The mountains of eastern Kentucky are unlike anywhere in the world. Vast forests of beech, white pine, and hemlock shelter thousands of miles of Corbin Sandstone cliffs and patches of delicate wildflowers. An expanse of deep-green ridgelines rides endlessly toward the horizon, broken only by the valleys that form from the meandering rivers and streams. It’s a magical place, an untamed frontier that once enchanted the early American pioneer Daniel Boone so much so that he moved his family there even after surviving captivity and witnessing his fellow countrymen perish at the hands of local Native Americans.
At the heart of that rugged wilderness lies one of the most revered and iconic climbing destinations in the world: the Red River Gorge. Stretching for over 29,000 acres through the Cumberland Plateau, the Red River Gorge is known for its unique sandstone cliffs, home to more than 2,500 routes ranging from juggy 5.4s to steep, overhanging 5.14s. Even the strongest climbers in the world have yet to send some of the routes in the Red. With the nearest “town” to this climbing mecca being the unincorporated rural community of Slade (population estimated around 300), visitors to the gorge can expect to see a largely uninhabited portion of eastern Kentucky similar to the wilderness that so captivated Daniel Boone over two centuries ago.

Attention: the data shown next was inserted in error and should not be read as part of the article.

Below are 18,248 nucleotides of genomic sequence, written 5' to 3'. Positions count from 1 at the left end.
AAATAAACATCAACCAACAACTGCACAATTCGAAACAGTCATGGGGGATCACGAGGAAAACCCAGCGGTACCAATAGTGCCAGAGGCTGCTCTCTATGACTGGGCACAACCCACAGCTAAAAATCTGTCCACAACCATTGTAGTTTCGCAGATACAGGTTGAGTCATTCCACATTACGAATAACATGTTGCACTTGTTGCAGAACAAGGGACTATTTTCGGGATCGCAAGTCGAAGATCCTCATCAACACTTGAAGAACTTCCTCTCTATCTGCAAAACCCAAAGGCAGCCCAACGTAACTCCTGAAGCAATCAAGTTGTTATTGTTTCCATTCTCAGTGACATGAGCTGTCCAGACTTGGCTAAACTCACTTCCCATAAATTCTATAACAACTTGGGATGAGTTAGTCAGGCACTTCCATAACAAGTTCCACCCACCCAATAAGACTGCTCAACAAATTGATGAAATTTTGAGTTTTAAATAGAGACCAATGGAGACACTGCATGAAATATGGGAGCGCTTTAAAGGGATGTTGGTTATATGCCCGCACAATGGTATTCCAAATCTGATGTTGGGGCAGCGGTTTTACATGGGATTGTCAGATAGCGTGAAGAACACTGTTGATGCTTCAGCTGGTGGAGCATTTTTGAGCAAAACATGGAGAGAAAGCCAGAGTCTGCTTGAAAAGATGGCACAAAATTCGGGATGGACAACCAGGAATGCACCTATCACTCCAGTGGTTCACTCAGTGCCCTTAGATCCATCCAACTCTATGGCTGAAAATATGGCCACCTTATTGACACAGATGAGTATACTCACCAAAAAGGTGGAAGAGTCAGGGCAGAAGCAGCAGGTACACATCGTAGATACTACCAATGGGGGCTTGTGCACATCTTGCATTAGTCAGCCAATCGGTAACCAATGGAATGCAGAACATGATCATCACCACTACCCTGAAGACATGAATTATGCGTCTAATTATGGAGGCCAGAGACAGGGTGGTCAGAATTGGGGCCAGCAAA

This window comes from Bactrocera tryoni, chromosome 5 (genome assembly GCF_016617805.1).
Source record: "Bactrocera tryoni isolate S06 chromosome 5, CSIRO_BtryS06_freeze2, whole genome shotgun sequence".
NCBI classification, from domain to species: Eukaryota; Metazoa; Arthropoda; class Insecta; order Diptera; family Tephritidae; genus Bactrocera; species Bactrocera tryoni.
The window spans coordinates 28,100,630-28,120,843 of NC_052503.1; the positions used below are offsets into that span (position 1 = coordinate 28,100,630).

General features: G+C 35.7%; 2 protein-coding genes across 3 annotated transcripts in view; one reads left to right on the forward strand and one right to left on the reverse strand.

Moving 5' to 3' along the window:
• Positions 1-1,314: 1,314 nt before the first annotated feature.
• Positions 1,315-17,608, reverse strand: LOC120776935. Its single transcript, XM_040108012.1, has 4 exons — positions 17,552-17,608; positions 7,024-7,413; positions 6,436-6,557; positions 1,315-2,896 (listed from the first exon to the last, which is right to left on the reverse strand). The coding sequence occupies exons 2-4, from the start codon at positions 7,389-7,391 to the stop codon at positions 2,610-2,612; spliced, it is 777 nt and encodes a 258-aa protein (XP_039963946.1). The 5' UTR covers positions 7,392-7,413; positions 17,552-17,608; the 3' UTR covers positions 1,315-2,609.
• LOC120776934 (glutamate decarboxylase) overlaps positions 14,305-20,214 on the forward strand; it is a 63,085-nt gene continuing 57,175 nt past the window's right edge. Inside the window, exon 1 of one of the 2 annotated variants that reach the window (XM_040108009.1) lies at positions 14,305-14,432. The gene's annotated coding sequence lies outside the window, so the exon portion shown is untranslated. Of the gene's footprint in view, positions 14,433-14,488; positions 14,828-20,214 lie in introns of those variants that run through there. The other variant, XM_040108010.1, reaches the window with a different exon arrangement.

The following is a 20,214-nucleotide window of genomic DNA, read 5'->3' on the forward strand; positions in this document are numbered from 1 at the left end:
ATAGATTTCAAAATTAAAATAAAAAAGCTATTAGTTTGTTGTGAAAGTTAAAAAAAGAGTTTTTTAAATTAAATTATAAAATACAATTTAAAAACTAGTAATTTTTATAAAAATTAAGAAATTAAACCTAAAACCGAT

But for an area that attracts world-class climbers and grows in international recognition every year, the relatively short history of climbing in the Red River Gorge is pockmarked with misuse and abuse and battles with oil companies. Although the present-day climbing community in the Red now stands stronger than ever, between impact management, crag access, and project funding, there still remain a number of hurdles for climbers to overcome in order to preserve and conserve these beloved crags.
The Climbing Boom
In 1994, the first sport routes in the Red River Gorge were bolted in the Southern Region. At the time, sport climbing was progressive, edgy, limitless. To an adventurous climber, the Red was like an untapped gold mine; in the Daniel Boone National Forest alone (which makes up just a portion of the Red River Gorge), there are over 3,000 miles of largely undeveloped sandstone clifflines awaiting an ambitious climber. Pioneers of the sport like Porter Jarrard and Jeff Moll gravitated to the land of sandstone arches, bolting and sending routes that were previously thought un-climbable. As climbing grew in popularity, though, so too did the concerns of the National Forest Service, primarily in regards to the now widespread practice of bolting in practically unspoiled wilderness.